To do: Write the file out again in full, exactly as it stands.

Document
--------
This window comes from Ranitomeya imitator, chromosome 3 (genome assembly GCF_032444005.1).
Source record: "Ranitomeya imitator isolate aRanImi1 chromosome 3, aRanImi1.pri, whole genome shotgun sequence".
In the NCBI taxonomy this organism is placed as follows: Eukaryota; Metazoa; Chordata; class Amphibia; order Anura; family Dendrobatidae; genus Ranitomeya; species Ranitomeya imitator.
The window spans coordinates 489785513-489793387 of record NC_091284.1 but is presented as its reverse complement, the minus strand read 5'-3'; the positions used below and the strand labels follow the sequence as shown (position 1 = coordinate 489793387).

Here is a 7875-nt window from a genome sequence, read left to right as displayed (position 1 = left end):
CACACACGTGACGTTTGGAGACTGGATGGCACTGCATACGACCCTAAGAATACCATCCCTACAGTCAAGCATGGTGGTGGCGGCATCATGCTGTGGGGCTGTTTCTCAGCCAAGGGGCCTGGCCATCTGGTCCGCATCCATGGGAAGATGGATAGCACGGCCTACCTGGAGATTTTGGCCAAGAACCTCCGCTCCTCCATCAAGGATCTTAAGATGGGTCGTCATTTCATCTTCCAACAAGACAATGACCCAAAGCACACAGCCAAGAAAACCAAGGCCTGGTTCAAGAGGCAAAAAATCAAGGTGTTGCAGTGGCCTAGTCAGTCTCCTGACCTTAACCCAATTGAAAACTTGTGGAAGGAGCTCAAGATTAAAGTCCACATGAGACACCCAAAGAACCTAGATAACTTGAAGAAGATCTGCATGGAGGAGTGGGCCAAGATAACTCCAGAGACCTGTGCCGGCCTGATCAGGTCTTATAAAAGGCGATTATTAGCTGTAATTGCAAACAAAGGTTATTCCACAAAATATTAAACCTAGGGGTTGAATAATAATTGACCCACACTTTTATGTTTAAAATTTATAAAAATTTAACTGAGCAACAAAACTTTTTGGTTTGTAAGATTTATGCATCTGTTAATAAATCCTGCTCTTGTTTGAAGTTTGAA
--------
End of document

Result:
This window comes from Ranitomeya imitator, chromosome 3 (genome assembly GCF_032444005.1).
Source record: "Ranitomeya imitator isolate aRanImi1 chromosome 3, aRanImi1.pri, whole genome shotgun sequence".
In the NCBI taxonomy this organism is placed as follows: Eukaryota; Metazoa; Chordata; class Amphibia; order Anura; family Dendrobatidae; genus Ranitomeya; species Ranitomeya imitator.
The window spans coordinates 489785513-489793387 of record NC_091284.1 but is presented as its reverse complement, the minus strand read 5'-3'; the positions used below and the strand labels follow the sequence as shown (position 1 = coordinate 489793387).

Here is a 7875-nt window from a genome sequence, read left to right as displayed (position 1 = left end):
CACACACGTGACGTTTGGAGACTGGATGGCACTGCATACGACCCTAAGAATACCATCCCTACAGTCAAGCATGGTGGTGGCGGCATCATGCTGTGGGGCTGTTTCTCAGCCAAGGGGCCTGGCCATCTGGTCCGCATCCATGGGAAGATGGATAGCACGGCCTACCTGGAGATTTTGGCCAAGAACCTCCGCTCCTCCATCAAGGATCTTAAGATGGGTCGTCATTTCATCTTCCAACAAGACAATGACCCAAAGCACACAGCCAAGAAAACCAAGGCCTGGTTCAAGAGGCAAAAAATCAAGGTGTTGCAGTGGCCTAGTCAGTCTCCTGACCTTAACCCAATTGAAAACTTGTGGAAGGAGCTCAAGATTAAAGTCCACATGAGACACCCAAAGAACCTAGATAACTTGAAGAAGATCTGCATGGAGGAGTGGGCCAAGATAACTCCAGAGACCTGTGCCGGCCTGATCAGGTCTTATAAAAGGCGATTATTAGCTGTAATTGCAAACAAAGGTTATTCCACAAAATATTAAACCTAGGGGTTGAATAATAATTGACCCACACTTTTATGTTTAAAATTTATAAAAATTTAACTGAGCAACAAAACTTTTTGGTTTGTAAGATTTATGCATCTGTTAATAAATCCTGCTCTTGTTTGAAGTTTGAA